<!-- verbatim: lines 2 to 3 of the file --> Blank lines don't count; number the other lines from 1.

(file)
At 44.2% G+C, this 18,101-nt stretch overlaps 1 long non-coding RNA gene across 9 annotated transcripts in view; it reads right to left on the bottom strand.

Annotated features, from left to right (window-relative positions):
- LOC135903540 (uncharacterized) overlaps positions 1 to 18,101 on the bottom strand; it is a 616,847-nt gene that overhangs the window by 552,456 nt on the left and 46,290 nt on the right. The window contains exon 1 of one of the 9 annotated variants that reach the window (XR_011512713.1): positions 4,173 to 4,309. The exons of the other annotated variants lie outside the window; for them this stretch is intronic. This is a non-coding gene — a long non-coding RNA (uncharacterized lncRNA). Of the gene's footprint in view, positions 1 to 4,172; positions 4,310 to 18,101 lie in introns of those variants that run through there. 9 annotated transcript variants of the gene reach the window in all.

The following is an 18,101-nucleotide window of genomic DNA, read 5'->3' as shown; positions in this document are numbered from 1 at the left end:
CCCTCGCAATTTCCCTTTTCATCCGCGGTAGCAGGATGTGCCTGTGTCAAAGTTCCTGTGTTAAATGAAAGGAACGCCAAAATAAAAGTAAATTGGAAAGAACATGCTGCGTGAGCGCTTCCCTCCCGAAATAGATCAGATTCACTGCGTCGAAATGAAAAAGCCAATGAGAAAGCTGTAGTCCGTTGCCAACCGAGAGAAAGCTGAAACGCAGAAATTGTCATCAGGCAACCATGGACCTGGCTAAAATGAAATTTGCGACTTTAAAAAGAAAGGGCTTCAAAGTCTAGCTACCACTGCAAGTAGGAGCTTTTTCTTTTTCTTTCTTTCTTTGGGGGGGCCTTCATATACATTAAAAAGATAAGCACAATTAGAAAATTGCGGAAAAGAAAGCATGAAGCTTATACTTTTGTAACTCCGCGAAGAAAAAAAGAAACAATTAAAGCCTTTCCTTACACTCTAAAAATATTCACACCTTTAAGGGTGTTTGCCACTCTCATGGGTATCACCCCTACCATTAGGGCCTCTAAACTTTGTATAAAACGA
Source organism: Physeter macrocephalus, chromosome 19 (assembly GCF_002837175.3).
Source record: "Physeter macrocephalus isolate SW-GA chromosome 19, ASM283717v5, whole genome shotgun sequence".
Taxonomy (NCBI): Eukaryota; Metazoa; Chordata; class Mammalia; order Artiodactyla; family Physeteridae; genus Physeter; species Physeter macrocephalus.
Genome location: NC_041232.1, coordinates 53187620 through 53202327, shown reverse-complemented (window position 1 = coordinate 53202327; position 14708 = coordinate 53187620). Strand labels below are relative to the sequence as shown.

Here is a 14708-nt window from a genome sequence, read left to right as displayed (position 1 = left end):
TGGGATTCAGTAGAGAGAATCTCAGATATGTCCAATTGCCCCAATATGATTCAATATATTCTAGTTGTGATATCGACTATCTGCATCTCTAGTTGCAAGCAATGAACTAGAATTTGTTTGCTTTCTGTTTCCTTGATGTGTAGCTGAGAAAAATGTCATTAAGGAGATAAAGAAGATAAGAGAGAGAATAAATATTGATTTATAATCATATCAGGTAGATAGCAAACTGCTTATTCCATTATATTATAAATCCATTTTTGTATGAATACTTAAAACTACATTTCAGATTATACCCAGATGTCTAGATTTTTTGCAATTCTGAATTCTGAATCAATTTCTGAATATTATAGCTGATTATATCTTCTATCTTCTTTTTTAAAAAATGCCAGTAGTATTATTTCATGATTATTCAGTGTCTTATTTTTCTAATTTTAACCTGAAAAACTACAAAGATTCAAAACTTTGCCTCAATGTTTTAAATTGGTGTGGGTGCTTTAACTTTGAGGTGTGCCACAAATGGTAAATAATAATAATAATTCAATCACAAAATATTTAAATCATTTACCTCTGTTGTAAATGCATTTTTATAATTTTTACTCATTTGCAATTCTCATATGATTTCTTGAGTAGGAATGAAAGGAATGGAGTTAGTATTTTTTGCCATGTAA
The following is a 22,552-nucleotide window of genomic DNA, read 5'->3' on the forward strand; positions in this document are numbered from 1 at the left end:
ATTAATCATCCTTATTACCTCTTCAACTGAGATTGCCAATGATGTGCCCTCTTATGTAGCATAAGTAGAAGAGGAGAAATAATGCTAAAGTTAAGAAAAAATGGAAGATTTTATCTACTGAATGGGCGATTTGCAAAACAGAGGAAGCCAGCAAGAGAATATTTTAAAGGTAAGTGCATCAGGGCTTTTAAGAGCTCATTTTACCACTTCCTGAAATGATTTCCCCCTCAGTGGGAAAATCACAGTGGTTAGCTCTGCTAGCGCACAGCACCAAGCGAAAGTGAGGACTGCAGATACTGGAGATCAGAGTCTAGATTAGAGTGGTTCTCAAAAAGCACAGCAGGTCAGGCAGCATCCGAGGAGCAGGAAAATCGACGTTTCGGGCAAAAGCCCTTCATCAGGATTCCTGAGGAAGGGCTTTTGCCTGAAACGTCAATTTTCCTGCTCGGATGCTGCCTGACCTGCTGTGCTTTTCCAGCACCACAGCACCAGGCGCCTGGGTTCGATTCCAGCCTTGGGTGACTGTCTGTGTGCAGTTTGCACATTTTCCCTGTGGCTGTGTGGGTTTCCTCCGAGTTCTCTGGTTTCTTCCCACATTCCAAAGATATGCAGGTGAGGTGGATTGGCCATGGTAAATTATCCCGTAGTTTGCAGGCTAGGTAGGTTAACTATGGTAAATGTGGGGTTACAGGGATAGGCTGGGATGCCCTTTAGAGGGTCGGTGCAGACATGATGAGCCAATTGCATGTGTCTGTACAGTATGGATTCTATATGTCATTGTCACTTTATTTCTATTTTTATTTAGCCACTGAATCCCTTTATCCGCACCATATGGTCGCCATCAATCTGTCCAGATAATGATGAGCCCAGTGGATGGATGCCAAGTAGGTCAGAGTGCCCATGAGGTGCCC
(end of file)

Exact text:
Annotated features, from left to right (window-relative positions):
- LOC135903540 (uncharacterized) overlaps positions 1 to 18,101 on the bottom strand; it is a 616,847-nt gene that overhangs the window by 552,456 nt on the left and 46,290 nt on the right. The window contains exon 1 of one of the 9 annotated variants that reach the window (XR_011512713.1): positions 4,173 to 4,309. The exons of the other annotated variants lie outside the window; for them this stretch is intronic. This is a non-coding gene — a long non-coding RNA (uncharacterized lncRNA). Of the gene's footprint in view, positions 1 to 4,172; positions 4,310 to 18,101 lie in introns of those variants that run through there. 9 annotated transcript variants of the gene reach the window in all.